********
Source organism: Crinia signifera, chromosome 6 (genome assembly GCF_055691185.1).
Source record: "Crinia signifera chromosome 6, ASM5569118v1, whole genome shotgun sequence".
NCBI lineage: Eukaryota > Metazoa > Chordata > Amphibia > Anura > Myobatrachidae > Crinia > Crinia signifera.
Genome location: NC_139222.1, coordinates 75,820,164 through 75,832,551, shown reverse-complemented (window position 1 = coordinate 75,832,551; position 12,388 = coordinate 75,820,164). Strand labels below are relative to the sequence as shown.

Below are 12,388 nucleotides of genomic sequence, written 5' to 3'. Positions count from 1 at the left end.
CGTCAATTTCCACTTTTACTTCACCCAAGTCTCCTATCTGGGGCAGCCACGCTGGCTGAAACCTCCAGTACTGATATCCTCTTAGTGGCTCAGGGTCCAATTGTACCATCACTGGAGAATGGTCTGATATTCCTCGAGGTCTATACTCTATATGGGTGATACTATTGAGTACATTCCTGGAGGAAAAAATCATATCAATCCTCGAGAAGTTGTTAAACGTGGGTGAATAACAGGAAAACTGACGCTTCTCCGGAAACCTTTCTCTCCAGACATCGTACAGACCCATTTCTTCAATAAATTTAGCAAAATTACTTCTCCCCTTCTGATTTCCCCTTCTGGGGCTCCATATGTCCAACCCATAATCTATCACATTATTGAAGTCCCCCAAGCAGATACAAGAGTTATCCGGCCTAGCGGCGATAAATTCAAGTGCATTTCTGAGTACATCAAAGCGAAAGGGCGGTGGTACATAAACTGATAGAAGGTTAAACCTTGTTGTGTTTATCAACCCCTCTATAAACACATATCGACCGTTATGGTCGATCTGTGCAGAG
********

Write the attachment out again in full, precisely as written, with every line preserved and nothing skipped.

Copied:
Source organism: Crinia signifera, chromosome 6 (genome assembly GCF_055691185.1).
Source record: "Crinia signifera chromosome 6, ASM5569118v1, whole genome shotgun sequence".
NCBI lineage: Eukaryota > Metazoa > Chordata > Amphibia > Anura > Myobatrachidae > Crinia > Crinia signifera.
Genome location: NC_139222.1, coordinates 75,820,164 through 75,832,551, shown reverse-complemented (window position 1 = coordinate 75,832,551; position 12,388 = coordinate 75,820,164). Strand labels below are relative to the sequence as shown.

Below are 12,388 nucleotides of genomic sequence, written 5' to 3'. Positions count from 1 at the left end.
CGTCAATTTCCACTTTTACTTCACCCAAGTCTCCTATCTGGGGCAGCCACGCTGGCTGAAACCTCCAGTACTGATATCCTCTTAGTGGCTCAGGGTCCAATTGTACCATCACTGGAGAATGGTCTGATATTCCTCGAGGTCTATACTCTATATGGGTGATACTATTGAGTACATTCCTGGAGGAAAAAATCATATCAATCCTCGAGAAGTTGTTAAACGTGGGTGAATAACAGGAAAACTGACGCTTCTCCGGAAACCTTTCTCTCCAGACATCGTACAGACCCATTTCTTCAATAAATTTAGCAAAATTACTTCTCCCCTTCTGATTTCCCCTTCTGGGGCTCCATATGTCCAACCCATAATCTATCACATTATTGAAGTCCCCCAAGCAGATACAAGAGTTATCCGGCCTAGCGGCGATAAATTCAAGTGCATTTCTGAGTACATCAAAGCGAAAGGGCGGTGGTACATAAACTGATAGAAGGTTAAACCTTGTTGTGTTTATCAACCCCTCTATAAACACATATCGACCGTTATGGTCGATCTGTGCAGAG